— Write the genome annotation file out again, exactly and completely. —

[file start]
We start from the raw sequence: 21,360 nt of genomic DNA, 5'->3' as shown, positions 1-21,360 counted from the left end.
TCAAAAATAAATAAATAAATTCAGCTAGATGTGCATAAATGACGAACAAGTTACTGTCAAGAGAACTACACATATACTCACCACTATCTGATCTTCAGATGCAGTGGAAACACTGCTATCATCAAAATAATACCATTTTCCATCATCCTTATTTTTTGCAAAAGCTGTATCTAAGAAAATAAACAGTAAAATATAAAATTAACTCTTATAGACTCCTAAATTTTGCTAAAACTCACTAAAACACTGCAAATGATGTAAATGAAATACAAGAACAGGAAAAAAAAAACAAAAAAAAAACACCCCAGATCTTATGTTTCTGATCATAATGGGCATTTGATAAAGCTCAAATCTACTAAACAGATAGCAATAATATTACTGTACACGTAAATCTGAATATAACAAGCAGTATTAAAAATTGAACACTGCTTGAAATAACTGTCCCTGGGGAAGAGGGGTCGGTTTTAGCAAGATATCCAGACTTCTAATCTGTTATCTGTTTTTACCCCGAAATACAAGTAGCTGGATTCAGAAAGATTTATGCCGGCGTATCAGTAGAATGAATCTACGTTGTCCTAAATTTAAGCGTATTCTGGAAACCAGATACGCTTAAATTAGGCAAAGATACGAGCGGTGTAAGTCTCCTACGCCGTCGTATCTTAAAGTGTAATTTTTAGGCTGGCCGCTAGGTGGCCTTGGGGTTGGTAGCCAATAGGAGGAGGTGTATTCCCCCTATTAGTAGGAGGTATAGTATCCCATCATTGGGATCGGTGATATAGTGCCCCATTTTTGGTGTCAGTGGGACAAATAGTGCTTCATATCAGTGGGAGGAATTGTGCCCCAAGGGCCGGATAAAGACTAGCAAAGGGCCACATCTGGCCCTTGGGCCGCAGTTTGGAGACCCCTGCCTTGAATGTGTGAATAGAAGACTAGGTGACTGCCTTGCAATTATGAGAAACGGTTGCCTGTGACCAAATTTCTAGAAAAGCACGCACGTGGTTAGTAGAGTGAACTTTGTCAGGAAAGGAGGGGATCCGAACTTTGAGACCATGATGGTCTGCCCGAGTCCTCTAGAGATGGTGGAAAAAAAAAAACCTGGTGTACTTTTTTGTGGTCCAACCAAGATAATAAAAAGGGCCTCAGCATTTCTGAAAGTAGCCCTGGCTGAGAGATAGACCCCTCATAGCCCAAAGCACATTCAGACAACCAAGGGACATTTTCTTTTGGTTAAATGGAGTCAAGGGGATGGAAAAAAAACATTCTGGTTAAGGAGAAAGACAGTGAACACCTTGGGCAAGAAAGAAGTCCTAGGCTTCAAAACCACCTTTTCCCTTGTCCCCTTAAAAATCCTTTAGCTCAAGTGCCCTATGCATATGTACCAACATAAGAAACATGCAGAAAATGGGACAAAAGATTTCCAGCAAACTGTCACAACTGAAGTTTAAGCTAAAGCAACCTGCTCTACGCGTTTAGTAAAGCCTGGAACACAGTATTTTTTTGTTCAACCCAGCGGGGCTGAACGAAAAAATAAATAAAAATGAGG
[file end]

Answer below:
We start from the raw sequence: 21,360 nt of genomic DNA, 5'->3' as shown, positions 1-21,360 counted from the left end.
TCAAAAATAAATAAATAAATTCAGCTAGATGTGCATAAATGACGAACAAGTTACTGTCAAGAGAACTACACATATACTCACCACTATCTGATCTTCAGATGCAGTGGAAACACTGCTATCATCAAAATAATACCATTTTCCATCATCCTTATTTTTTGCAAAAGCTGTATCTAAGAAAATAAACAGTAAAATATAAAATTAACTCTTATAGACTCCTAAATTTTGCTAAAACTCACTAAAACACTGCAAATGATGTAAATGAAATACAAGAACAGGAAAAAAAAAACAAAAAAAAAACACCCCAGATCTTATGTTTCTGATCATAATGGGCATTTGATAAAGCTCAAATCTACTAAACAGATAGCAATAATATTACTGTACACGTAAATCTGAATATAACAAGCAGTATTAAAAATTGAACACTGCTTGAAATAACTGTCCCTGGGGAAGAGGGGTCGGTTTTAGCAAGATATCCAGACTTCTAATCTGTTATCTGTTTTTACCCCGAAATACAAGTAGCTGGATTCAGAAAGATTTATGCCGGCGTATCAGTAGAATGAATCTACGTTGTCCTAAATTTAAGCGTATTCTGGAAACCAGATACGCTTAAATTAGGCAAAGATACGAGCGGTGTAAGTCTCCTACGCCGTCGTATCTTAAAGTGTAATTTTTAGGCTGGCCGCTAGGTGGCCTTGGGGTTGGTAGCCAATAGGAGGAGGTGTATTCCCCCTATTAGTAGGAGGTATAGTATCCCATCATTGGGATCGGTGATATAGTGCCCCATTTTTGGTGTCAGTGGGACAAATAGTGCTTCATATCAGTGGGAGGAATTGTGCCCCAAGGGCCGGATAAAGACTAGCAAAGGGCCACATCTGGCCCTTGGGCCGCAGTTTGGAGACCCCTGCCTTGAATGTGTGAATAGAAGACTAGGTGACTGCCTTGCAATTATGAGAAACGGTTGCCTGTGACCAAATTTCTAGAAAAGCACGCACGTGGTTAGTAGAGTGAACTTTGTCAGGAAAGGAGGGGATCCGAACTTTGAGACCATGATGGTCTGCCCGAGTCCTCTAGAGATGGTGGAAAAAAAAAAACCTGGTGTACTTTTTTGTGGTCCAACCAAGATAATAAAAAGGGCCTCAGCATTTCTGAAAGTAGCCCTGGCTGAGAGATAGACCCCTCATAGCCCAAAGCACATTCAGACAACCAAGGGACATTTTCTTTTGGTTAAATGGAGTCAAGGGGATGGAAAAAAAACATTCTGGTTAAGGAGAAAGACAGTGAACACCTTGGGCAAGAAAGAAGTCCTAGGCTTCAAAACCACCTTTTCCCTTGTCCCCTTAAAAATCCTTTAGCTCAAGTGCCCTATGCATATGTACCAACATAAGAAACATGCAGAAAATGGGACAAAAGATTTCCAGCAAACTGTCACAACTGAAGTTTAAGCTAAAGCAACCTGCTCTACGCGTTTAGTAAAGCCTGGAACACAGTATTTTTTTGTTCAACCCAGCGGGGCTGAACGAAAAAATAAATAAAAATGAGG